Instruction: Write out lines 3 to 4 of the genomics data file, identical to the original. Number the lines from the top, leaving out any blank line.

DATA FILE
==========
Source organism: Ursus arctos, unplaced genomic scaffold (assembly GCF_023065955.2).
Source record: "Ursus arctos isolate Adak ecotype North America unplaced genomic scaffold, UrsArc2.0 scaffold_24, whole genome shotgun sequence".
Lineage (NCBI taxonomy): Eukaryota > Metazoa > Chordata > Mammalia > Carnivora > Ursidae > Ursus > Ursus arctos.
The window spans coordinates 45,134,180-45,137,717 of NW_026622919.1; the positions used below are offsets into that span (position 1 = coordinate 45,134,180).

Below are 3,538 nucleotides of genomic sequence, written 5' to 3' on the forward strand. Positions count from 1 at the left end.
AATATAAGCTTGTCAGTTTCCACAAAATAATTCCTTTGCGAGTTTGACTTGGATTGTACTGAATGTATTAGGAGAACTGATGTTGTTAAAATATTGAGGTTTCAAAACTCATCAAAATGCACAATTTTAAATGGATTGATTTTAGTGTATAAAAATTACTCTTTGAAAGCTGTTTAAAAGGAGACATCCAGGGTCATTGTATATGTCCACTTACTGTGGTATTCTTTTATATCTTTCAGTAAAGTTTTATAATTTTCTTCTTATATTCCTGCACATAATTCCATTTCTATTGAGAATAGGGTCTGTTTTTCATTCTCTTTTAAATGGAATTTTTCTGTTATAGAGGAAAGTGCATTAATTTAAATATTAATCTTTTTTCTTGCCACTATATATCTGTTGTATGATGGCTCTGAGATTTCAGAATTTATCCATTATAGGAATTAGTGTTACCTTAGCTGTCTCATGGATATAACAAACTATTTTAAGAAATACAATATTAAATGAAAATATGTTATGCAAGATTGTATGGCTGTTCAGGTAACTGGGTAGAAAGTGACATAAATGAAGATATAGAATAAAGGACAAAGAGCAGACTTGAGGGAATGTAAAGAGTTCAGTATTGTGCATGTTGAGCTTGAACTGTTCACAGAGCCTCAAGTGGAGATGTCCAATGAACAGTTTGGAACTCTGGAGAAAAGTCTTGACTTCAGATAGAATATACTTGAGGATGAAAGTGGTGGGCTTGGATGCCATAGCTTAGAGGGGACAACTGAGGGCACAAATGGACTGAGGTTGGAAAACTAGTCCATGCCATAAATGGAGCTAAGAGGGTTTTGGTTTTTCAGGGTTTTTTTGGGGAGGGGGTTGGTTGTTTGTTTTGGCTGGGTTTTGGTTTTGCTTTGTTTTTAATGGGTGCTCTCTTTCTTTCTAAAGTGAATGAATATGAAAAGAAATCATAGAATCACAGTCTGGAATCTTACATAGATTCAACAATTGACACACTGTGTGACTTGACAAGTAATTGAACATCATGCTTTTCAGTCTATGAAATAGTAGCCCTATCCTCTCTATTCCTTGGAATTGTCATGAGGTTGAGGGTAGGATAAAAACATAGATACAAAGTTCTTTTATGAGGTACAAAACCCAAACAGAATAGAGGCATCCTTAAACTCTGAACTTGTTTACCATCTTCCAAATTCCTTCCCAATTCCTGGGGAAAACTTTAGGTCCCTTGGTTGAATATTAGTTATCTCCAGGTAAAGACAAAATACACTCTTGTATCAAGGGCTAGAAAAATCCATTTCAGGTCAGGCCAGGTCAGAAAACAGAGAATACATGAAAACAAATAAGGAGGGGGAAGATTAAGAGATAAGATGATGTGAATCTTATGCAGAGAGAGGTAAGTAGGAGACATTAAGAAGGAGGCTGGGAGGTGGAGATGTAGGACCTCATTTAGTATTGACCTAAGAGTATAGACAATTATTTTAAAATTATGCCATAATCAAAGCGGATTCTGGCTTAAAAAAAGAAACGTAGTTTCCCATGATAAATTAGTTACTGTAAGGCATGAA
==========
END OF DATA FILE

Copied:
Lineage (NCBI taxonomy): Eukaryota > Metazoa > Chordata > Mammalia > Carnivora > Ursidae > Ursus > Ursus arctos.
The window spans coordinates 45,134,180-45,137,717 of NW_026622919.1; the positions used below are offsets into that span (position 1 = coordinate 45,134,180).